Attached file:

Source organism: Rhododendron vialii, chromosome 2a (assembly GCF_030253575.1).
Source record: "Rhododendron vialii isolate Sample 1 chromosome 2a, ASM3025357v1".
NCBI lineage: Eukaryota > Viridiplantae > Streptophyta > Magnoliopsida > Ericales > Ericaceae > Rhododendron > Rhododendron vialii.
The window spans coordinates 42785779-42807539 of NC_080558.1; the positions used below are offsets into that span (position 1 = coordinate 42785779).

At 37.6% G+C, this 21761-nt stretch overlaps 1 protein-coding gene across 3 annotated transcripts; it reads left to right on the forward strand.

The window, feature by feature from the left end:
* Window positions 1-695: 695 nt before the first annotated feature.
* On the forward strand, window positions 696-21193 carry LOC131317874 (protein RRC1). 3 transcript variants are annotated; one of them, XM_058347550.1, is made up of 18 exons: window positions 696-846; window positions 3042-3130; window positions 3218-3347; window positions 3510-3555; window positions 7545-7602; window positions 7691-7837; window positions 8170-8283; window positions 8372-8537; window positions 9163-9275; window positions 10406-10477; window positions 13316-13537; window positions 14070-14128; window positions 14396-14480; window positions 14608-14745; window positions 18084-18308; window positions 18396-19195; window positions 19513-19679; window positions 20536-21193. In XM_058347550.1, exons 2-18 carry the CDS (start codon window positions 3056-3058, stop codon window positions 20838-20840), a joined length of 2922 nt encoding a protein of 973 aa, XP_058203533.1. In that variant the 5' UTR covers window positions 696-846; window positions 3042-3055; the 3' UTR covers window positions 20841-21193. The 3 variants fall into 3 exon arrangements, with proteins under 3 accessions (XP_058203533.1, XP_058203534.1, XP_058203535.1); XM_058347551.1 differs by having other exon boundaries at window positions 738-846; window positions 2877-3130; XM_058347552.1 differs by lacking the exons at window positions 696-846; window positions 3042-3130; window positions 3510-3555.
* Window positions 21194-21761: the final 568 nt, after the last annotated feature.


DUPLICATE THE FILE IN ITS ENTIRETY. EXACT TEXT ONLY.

Source organism: Rhododendron vialii, chromosome 2a (assembly GCF_030253575.1).
Source record: "Rhododendron vialii isolate Sample 1 chromosome 2a, ASM3025357v1".
NCBI lineage: Eukaryota > Viridiplantae > Streptophyta > Magnoliopsida > Ericales > Ericaceae > Rhododendron > Rhododendron vialii.
The window spans coordinates 42785779-42807539 of NC_080558.1; the positions used below are offsets into that span (position 1 = coordinate 42785779).

At 37.6% G+C, this 21761-nt stretch overlaps 1 protein-coding gene across 3 annotated transcripts; it reads left to right on the forward strand.

The window, feature by feature from the left end:
* Window positions 1-695: 695 nt before the first annotated feature.
* On the forward strand, window positions 696-21193 carry LOC131317874 (protein RRC1). 3 transcript variants are annotated; one of them, XM_058347550.1, is made up of 18 exons: window positions 696-846; window positions 3042-3130; window positions 3218-3347; window positions 3510-3555; window positions 7545-7602; window positions 7691-7837; window positions 8170-8283; window positions 8372-8537; window positions 9163-9275; window positions 10406-10477; window positions 13316-13537; window positions 14070-14128; window positions 14396-14480; window positions 14608-14745; window positions 18084-18308; window positions 18396-19195; window positions 19513-19679; window positions 20536-21193. In XM_058347550.1, exons 2-18 carry the CDS (start codon window positions 3056-3058, stop codon window positions 20838-20840), a joined length of 2922 nt encoding a protein of 973 aa, XP_058203533.1. In that variant the 5' UTR covers window positions 696-846; window positions 3042-3055; the 3' UTR covers window positions 20841-21193. The 3 variants fall into 3 exon arrangements, with proteins under 3 accessions (XP_058203533.1, XP_058203534.1, XP_058203535.1); XM_058347551.1 differs by having other exon boundaries at window positions 738-846; window positions 2877-3130; XM_058347552.1 differs by lacking the exons at window positions 696-846; window positions 3042-3130; window positions 3510-3555.
* Window positions 21194-21761: the final 568 nt, after the last annotated feature.